Mental Health First Aid
I’ve previously attended training in first aid, equipping me to respond should somebody need help in an emergency and I’ve been increasingly interested in the topic of Mental Health First Aid (MHFA) as I’ve heard more talk about it. So, I’ve recently attended a MHFA England course run by Jon Bartlett (Project Libero), a friend and associate, who is an expert by experience in the area of mental health.
The MHFA course is designed to help you recognise the symptoms of mental health problems, provide initial help, and guide a person towards appropriate professional help. It has been an area of limited knowledge for me and I felt totally out of my depth when I saw the course agenda (1: What is mental health? 2: Depression and suicide 3: Anxiety disorders 4: Psychosis).
The course lasted two days and was a real eye-opener for me. We explored the inappropriate use of language (describing somebody as ‘a bit OCD’ or Schizo), looked at how common mental health problems are (one in four people will experience some form of mental health problem each year and nearly twice as many people die as a result of suicide each year as die on UK roads), before digging deeper into different types of mental health problem. Over the two days, we covered depression, suicide, anxiety and panic disorders (including panic attacks), PTSD (post-traumatic stress disorder), OCD (obsessive-compulsive disorder), self-harm, eating disorders, psychosis (including schizophrenia and bi-polar disorder) amongst other things.
As we explored each condition in turn, I found myself going on the same journey each time; I started by simply feeling really sorry for people struggling in that way whilst at the same time unable to even begin to understand what is going on. As we explored a bit deeper, I started to get some insights into what was going on for people and started to feel better equipped to have a conversation with them. It reminded me of an experience years ago when I studied as an interpreter for deaf-blind people; over the space of a few weeks we spent time being guided around a public building whilst wearing a blindfold and trying to make our way around whilst wearing special glasses that reproduced certain eyesight problems. That experience started to give me an insight into what was going on for people living with different conditions that I had no experience of. And it felt much the same for MHFA; Without giving too much away, there were constant insights into what life can be like for people and one exercise in particular that helped us ‘to walk a mile in somebody’s shoes’ and gain real insight. MHFA has changed my perception; rather then simply feeling sorry for people (alongside a sense of confusion at their behaviour), I’ve started to gain some insights into what might be going on for them.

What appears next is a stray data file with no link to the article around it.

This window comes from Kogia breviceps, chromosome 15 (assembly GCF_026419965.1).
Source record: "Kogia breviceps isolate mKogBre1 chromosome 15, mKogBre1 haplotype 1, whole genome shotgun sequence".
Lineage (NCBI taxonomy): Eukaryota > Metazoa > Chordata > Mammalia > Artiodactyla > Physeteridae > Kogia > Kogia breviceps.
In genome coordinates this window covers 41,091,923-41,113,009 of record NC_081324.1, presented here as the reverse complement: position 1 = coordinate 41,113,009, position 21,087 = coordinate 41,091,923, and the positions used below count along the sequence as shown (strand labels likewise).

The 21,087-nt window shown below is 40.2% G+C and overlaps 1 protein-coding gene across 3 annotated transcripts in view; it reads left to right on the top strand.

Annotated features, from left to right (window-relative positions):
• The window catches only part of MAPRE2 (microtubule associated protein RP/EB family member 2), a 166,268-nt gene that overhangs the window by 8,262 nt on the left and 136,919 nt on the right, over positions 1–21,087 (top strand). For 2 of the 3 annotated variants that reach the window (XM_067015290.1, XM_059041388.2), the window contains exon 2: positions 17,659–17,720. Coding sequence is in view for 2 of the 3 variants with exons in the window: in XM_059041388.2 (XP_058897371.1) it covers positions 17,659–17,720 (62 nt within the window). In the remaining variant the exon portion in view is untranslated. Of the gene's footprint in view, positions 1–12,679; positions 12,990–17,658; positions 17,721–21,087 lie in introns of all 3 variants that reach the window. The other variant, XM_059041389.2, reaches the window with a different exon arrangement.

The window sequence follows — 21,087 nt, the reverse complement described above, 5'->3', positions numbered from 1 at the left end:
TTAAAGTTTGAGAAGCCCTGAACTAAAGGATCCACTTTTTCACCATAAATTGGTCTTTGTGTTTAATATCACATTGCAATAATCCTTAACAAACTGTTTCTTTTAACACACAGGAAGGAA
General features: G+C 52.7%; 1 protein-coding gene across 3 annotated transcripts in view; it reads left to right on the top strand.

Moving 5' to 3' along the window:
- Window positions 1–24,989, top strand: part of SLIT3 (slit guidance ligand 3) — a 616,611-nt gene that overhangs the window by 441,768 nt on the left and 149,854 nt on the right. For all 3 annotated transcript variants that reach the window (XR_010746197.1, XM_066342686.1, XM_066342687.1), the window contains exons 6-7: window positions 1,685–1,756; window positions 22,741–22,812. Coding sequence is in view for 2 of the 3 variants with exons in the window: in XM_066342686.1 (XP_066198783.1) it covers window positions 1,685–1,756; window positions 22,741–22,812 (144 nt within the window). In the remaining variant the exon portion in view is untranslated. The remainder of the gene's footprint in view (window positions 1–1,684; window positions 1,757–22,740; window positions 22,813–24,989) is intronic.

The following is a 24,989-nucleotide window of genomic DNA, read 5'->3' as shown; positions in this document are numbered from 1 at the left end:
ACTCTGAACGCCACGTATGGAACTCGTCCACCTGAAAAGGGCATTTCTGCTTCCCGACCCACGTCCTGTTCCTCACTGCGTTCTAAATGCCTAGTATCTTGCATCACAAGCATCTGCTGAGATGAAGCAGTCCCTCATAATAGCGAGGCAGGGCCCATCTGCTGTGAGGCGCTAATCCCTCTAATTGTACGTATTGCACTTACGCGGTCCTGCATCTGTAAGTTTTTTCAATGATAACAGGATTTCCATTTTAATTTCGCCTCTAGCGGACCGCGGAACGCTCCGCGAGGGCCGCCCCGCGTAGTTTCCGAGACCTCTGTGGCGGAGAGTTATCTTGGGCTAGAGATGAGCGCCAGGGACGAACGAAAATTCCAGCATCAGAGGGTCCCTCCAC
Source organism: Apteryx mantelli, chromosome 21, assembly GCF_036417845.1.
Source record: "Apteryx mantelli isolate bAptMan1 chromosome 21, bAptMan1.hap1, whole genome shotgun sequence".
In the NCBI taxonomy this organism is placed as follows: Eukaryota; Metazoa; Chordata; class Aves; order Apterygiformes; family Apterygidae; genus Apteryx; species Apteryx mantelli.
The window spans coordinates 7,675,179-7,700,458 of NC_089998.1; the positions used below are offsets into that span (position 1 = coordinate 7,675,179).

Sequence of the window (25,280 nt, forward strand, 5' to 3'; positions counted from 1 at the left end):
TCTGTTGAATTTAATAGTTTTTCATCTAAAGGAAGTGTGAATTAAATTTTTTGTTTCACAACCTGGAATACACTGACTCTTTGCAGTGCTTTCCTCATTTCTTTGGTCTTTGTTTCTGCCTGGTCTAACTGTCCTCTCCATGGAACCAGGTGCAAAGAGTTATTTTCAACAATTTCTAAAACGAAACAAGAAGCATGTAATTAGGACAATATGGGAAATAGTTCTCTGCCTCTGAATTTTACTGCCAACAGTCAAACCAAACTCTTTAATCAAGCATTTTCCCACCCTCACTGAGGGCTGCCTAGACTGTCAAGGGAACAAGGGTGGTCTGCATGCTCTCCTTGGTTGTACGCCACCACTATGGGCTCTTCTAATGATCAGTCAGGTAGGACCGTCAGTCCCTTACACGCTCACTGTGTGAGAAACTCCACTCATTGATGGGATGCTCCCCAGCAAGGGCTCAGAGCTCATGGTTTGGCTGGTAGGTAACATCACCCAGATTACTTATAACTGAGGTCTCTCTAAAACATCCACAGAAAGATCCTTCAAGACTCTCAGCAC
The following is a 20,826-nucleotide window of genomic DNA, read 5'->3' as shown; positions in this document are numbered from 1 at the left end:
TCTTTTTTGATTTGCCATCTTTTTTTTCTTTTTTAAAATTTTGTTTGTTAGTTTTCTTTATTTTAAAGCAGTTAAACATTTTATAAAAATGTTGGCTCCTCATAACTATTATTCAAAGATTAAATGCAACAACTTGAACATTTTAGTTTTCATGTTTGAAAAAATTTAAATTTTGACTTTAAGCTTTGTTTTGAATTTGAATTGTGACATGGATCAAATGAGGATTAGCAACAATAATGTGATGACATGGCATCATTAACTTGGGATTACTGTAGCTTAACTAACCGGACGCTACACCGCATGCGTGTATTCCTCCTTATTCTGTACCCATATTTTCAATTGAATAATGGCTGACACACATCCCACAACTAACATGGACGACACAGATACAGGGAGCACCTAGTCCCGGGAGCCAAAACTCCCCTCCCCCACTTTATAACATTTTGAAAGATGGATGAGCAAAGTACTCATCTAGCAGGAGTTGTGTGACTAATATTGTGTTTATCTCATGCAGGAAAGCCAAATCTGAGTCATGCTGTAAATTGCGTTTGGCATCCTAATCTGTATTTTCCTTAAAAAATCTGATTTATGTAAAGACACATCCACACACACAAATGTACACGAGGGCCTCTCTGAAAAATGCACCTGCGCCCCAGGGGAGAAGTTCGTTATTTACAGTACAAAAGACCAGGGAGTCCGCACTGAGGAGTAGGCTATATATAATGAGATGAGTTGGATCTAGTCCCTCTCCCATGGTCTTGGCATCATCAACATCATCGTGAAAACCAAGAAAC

Unsurprisingly, the two days hasn’t turned me into an expert on mental health but it has given me greater insight and equipped me to provide initial help to people struggling. In the same way that all companies have designated First Aiders, I think it would be great if all companies had suitably trained Mental Health First Aiders and I would highly recommend both this course and Jon.
To provide a simple example of what I mean about insight, many of us know people who live with depression and I have heard people describe it as ‘living with a black dog’. These two videos from W.H.O. give some insights into what it can be like to live with depression (and to live with somebody who lives with depression).
A bit of insight and understanding goes a long way.